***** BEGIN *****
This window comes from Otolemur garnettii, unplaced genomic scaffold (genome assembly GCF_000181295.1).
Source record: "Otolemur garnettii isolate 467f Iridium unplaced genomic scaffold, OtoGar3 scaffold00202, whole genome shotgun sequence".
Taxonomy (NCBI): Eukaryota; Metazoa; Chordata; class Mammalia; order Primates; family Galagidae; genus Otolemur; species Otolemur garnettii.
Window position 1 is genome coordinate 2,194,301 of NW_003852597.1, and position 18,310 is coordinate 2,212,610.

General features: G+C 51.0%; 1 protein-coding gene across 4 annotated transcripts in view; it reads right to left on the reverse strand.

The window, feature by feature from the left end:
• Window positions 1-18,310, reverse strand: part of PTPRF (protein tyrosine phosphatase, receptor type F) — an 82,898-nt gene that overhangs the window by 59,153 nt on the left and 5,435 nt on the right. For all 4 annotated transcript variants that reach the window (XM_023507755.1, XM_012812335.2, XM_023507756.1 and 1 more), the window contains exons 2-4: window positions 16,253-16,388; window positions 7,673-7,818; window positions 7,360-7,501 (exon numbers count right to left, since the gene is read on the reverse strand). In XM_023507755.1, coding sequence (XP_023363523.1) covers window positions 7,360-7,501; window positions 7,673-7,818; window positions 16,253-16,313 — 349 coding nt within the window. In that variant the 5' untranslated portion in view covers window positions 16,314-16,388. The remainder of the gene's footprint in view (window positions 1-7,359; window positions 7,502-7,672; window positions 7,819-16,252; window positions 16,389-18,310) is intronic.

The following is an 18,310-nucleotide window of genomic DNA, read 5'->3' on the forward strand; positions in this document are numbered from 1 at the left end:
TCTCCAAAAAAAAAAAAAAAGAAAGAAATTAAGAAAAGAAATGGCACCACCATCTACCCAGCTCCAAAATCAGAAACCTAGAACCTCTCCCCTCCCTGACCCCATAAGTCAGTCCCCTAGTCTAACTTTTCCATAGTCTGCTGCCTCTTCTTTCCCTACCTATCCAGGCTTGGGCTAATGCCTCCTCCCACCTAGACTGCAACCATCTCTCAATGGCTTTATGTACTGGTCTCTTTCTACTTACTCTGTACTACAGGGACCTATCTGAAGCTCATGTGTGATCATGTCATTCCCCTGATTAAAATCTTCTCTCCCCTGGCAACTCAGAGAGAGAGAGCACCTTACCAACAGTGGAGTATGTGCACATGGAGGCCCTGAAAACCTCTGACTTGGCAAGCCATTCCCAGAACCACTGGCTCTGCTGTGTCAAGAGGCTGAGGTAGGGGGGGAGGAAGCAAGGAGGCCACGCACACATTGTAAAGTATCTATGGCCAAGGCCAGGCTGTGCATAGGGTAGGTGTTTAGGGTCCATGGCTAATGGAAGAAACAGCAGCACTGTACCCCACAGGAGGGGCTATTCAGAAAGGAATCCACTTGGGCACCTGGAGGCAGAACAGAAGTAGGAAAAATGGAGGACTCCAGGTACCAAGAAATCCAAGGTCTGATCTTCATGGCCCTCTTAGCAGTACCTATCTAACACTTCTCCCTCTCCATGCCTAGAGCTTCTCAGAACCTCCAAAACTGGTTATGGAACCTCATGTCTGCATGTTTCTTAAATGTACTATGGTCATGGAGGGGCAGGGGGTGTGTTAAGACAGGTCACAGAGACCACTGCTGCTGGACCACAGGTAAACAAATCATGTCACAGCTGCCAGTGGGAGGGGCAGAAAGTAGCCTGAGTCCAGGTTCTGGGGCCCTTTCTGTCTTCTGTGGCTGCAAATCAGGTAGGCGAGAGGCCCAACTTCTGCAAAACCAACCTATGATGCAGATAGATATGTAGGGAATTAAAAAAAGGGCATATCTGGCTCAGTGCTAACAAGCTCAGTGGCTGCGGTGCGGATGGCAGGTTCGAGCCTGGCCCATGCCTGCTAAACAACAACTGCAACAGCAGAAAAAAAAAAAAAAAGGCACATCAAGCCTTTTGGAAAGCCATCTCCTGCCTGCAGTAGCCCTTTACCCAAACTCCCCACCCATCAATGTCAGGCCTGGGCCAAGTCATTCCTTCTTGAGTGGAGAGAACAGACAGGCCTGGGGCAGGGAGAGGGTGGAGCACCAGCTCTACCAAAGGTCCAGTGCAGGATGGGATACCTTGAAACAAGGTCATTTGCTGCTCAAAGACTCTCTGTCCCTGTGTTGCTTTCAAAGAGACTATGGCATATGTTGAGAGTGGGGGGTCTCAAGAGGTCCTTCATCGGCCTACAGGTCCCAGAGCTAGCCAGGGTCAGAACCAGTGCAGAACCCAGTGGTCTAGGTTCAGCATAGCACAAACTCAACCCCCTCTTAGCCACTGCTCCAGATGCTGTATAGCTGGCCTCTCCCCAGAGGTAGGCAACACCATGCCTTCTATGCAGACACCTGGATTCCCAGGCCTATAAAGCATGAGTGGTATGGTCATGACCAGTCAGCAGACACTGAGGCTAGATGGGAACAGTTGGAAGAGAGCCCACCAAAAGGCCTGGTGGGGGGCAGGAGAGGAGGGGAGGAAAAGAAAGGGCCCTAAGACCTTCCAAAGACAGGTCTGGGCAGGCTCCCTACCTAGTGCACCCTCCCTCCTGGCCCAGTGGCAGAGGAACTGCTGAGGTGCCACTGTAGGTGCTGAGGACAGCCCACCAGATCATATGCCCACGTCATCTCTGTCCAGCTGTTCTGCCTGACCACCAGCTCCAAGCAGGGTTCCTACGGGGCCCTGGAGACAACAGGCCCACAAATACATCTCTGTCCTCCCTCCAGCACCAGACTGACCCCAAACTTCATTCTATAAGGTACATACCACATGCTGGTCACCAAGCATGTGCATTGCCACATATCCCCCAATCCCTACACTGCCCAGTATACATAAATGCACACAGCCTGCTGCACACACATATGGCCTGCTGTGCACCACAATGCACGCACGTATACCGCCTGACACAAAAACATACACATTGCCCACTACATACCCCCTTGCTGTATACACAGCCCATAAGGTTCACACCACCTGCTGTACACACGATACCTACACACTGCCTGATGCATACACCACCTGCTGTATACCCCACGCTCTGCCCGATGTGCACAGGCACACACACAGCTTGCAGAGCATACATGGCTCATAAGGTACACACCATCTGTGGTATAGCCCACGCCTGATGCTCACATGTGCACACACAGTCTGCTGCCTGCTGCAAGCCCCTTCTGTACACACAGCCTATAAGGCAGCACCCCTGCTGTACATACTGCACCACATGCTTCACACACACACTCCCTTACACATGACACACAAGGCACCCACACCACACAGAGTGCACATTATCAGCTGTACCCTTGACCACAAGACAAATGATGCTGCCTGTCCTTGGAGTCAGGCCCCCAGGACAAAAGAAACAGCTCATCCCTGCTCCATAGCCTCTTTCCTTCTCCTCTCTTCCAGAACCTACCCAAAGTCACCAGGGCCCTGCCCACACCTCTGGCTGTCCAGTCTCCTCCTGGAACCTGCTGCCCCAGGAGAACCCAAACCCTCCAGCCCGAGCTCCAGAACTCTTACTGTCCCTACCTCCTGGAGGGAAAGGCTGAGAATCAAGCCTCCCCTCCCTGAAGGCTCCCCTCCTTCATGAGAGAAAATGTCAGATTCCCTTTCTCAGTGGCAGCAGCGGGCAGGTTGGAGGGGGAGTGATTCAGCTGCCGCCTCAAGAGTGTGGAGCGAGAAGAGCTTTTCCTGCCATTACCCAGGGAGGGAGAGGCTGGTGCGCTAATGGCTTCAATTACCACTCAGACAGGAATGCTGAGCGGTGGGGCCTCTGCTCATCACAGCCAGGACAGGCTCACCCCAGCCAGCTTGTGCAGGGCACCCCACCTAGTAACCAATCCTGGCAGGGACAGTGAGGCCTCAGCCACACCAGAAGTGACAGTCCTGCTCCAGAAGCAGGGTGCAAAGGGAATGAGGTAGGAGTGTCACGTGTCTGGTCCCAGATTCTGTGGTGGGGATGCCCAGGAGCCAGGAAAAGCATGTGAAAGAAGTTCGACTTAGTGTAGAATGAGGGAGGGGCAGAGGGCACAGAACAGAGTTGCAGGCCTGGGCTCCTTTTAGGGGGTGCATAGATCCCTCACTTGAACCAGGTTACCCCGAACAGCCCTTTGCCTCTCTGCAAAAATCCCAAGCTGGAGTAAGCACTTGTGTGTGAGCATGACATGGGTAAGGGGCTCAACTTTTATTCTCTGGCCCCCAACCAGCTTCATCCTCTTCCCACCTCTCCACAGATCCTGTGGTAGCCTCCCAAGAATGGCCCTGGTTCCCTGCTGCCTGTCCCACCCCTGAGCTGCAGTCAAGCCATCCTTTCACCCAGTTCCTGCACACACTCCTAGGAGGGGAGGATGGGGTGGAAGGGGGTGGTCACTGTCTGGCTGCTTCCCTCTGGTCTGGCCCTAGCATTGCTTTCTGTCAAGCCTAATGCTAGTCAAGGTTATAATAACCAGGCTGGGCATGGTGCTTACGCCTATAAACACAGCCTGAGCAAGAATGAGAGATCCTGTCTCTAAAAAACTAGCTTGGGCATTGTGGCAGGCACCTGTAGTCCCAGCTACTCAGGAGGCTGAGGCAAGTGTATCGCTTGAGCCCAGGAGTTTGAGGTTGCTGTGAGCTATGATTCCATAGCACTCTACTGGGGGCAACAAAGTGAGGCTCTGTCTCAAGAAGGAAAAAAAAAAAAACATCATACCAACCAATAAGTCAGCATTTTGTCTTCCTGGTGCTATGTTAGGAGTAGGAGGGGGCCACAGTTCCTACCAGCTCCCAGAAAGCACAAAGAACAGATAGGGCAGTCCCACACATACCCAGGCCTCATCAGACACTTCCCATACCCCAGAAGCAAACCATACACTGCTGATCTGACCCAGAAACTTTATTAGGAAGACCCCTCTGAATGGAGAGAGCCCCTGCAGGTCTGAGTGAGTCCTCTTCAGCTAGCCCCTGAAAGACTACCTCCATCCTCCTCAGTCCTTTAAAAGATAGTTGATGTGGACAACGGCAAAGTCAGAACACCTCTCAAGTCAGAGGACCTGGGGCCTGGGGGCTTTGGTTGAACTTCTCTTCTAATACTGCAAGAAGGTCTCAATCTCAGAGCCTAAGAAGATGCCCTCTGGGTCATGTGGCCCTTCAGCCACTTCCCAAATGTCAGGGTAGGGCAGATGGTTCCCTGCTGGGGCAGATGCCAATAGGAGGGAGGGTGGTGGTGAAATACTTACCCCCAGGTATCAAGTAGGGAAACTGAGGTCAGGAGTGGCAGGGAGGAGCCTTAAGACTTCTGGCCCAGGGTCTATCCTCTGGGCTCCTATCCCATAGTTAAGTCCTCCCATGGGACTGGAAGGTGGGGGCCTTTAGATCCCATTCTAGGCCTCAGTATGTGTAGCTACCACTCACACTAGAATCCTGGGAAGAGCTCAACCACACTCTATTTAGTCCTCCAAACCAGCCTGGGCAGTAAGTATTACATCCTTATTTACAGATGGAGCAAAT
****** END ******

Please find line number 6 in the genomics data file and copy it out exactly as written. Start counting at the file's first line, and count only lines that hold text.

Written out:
The window, feature by feature from the left end: